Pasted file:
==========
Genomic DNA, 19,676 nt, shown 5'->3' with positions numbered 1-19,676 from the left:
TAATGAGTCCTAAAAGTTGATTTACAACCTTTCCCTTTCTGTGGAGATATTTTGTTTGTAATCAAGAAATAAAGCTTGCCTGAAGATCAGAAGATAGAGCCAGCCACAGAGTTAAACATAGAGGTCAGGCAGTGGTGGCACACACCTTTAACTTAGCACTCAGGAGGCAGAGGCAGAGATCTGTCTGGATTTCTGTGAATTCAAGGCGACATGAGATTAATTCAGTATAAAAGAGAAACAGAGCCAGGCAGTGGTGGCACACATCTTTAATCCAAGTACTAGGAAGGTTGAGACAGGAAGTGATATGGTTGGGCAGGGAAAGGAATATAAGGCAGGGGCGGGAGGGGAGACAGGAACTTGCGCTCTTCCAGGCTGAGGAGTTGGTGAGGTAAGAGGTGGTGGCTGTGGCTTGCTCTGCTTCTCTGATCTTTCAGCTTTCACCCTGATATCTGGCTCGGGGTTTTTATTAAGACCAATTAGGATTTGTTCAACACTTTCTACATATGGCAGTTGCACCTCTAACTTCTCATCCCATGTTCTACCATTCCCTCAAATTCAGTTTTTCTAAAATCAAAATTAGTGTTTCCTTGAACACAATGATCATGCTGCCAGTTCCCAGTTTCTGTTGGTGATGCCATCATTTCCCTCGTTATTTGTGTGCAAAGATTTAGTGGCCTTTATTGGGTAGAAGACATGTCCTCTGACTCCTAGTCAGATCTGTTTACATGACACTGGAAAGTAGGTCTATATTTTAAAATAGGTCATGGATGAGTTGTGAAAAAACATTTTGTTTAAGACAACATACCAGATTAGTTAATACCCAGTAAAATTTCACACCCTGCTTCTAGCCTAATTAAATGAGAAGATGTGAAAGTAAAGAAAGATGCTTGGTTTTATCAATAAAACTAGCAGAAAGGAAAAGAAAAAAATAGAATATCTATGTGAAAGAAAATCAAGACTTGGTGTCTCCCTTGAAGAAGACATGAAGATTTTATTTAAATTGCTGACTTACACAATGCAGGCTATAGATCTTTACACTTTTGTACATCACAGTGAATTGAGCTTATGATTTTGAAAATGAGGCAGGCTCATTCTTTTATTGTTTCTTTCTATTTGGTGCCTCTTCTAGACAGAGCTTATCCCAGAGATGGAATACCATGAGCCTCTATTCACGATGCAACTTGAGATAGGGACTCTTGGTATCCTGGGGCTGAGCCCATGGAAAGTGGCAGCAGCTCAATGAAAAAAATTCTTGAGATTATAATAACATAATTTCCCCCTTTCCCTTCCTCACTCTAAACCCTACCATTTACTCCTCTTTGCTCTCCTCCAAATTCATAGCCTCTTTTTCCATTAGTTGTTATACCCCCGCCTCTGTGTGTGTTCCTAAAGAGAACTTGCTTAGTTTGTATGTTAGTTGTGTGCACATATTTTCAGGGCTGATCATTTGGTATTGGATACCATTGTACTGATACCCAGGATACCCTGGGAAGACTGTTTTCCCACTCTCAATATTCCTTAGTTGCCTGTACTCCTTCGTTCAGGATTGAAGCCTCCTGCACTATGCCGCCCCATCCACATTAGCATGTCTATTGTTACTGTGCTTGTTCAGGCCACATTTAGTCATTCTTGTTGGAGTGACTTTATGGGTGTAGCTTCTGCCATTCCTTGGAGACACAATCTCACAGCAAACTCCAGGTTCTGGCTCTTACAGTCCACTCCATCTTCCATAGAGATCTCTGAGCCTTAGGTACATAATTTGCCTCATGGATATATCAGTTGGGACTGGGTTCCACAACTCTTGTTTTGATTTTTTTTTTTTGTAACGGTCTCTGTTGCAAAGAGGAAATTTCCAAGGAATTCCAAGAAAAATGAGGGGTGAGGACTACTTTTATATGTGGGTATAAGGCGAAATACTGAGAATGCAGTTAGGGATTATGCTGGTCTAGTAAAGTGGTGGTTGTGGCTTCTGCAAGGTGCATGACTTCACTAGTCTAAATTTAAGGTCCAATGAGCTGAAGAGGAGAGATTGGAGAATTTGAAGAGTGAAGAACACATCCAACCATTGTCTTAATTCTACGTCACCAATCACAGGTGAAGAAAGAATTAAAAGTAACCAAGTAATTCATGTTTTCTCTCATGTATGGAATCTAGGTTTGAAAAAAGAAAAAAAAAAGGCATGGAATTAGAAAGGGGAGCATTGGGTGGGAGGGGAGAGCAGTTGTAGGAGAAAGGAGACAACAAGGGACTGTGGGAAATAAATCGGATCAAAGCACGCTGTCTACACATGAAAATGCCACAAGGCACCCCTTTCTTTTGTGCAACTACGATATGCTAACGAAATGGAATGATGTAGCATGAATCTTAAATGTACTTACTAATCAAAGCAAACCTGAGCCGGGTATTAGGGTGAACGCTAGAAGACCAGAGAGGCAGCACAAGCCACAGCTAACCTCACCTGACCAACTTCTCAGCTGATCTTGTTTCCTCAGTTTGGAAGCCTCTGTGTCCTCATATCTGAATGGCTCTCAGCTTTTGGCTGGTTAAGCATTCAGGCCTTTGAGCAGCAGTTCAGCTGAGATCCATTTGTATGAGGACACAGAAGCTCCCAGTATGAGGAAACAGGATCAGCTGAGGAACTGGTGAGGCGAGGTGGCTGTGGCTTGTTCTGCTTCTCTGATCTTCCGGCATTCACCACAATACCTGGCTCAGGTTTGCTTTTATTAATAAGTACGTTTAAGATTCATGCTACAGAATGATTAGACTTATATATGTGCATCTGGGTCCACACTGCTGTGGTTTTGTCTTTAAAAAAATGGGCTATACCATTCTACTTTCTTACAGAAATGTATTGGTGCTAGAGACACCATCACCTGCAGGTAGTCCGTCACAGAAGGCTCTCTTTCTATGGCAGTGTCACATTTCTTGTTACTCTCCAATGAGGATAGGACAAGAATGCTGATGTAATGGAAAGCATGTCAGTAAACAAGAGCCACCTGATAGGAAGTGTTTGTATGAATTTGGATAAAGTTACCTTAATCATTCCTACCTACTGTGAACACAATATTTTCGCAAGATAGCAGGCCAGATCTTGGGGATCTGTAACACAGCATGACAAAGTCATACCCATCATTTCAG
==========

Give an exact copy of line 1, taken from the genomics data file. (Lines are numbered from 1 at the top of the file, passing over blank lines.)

Genomic DNA, 19,676 nt, shown 5'->3' with positions numbered 1-19,676 from the left: